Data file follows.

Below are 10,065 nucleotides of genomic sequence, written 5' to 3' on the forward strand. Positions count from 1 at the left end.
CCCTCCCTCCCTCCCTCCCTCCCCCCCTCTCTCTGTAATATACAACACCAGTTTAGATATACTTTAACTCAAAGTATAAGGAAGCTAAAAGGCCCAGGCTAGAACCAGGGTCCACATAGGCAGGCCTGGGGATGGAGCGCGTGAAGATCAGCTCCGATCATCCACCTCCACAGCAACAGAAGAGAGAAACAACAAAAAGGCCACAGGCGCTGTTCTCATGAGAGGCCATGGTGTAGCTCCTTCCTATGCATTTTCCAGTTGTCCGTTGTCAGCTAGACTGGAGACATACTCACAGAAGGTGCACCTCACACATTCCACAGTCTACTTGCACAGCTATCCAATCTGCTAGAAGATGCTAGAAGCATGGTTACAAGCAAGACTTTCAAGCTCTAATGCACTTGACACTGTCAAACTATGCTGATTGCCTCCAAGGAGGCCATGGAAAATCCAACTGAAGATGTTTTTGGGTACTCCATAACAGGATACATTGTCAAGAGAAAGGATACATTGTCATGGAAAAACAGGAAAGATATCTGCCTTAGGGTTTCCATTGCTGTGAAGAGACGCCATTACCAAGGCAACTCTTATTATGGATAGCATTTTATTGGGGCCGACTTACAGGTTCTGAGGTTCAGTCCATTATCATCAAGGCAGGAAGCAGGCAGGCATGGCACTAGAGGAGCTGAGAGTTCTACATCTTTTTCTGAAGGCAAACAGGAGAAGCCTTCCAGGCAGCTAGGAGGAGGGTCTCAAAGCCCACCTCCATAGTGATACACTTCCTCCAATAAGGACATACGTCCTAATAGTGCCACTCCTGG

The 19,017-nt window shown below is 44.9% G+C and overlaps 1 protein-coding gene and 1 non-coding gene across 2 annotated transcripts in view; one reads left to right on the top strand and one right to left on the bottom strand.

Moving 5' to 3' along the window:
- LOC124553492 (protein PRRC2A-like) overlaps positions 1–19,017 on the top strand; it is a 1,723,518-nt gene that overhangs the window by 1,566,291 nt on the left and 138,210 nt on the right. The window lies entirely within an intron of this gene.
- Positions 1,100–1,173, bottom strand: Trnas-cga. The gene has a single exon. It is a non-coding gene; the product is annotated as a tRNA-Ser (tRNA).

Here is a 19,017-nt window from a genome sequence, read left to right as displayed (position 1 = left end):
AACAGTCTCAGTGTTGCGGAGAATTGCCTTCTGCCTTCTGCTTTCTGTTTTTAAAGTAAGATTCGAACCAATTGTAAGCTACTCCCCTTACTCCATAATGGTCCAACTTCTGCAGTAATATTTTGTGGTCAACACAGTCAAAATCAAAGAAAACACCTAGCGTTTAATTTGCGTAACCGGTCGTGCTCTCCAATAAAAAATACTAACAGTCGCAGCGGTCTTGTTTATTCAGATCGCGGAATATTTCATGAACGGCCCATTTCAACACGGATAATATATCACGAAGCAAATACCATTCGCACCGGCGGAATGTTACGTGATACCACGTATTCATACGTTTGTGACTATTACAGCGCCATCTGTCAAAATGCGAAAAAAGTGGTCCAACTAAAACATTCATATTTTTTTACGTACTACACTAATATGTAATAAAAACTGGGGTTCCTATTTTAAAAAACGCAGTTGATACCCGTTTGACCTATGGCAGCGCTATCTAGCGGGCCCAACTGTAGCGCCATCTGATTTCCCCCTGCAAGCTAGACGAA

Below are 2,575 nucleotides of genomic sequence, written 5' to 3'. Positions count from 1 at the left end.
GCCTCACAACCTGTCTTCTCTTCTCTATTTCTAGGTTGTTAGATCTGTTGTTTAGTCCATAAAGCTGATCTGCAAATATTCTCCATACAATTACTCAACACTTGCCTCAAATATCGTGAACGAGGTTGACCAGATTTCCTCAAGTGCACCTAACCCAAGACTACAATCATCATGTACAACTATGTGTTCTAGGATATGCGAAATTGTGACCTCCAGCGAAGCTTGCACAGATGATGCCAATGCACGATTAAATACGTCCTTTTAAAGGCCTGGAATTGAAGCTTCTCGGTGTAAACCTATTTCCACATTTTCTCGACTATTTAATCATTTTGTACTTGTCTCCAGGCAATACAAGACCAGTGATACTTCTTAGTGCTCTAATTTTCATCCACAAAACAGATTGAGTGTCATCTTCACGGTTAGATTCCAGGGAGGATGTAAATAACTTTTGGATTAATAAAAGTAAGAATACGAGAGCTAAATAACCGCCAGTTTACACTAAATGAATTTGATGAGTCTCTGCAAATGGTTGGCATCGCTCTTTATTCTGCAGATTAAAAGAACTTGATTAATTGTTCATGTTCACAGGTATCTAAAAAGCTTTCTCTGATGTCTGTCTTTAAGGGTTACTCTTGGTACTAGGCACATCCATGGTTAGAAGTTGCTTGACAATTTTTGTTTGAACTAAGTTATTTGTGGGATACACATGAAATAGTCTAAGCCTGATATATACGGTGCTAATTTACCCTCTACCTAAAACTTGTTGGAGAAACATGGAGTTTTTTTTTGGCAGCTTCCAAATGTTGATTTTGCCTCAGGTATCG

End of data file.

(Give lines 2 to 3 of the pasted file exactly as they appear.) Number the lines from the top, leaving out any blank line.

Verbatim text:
CCCTCCCTCCCTCCCTCCCTCCCCCCCTCTCTCTGTAATATACAACACCAGTTTAGATATACTTTAACTCAAAGTATAAGGAAGCTAAAAGGCCCAGGCTAGAACCAGGGTCCACATAGGCAGGCCTGGGGATGGAGCGCGTGAAGATCAGCTCCGATCATCCACCTCCACAGCAACAGAAGAGAGAAACAACAAAAAGGCCACAGGCGCTGTTCTCATGAGAGGCCATGGTGTAGCTCCTTCCTATGCATTTTCCAGTTGTCCGTTGTCAGCTAGACTGGAGACATACTCACAGAAGGTGCACCTCACACATTCCACAGTCTACTTGCACAGCTATCCAATCTGCTAGAAGATGCTAGAAGCATGGTTACAAGCAAGACTTTCAAGCTCTAATGCACTTGACACTGTCAAACTATGCTGATTGCCTCCAAGGAGGCCATGGAAAATCCAACTGAAGATGTTTTTGGGTACTCCATAACAGGATACATTGTCAAGAGAAAGGATACATTGTCATGGAAAAACAGGAAAGATATCTGCCTTAGGGTTTCCATTGCTGTGAAGAGACGCCATTACCAAGGCAACTCTTATTATGGATAGCATTTTATTGGGGCCGACTTACAGGTTCTGAGGTTCAGTCCATTATCATCAAGGCAGGAAGCAGGCAGGCATGGCACTAGAGGAGCTGAGAGTTCTACATCTTTTTCTGAAGGCAAACAGGAGAAGCCTTCCAGGCAGCTAGGAGGAGGGTCTCAAAGCCCACCTCCATAGTGATACACTTCCTCCAATAAGGACATACGTCCTAATAGTGCCACTCCTGG

The 19,017-nt window shown below is 44.9% G+C and overlaps 1 protein-coding gene and 1 non-coding gene across 2 annotated transcripts in view; one reads left to right on the top strand and one right to left on the bottom strand.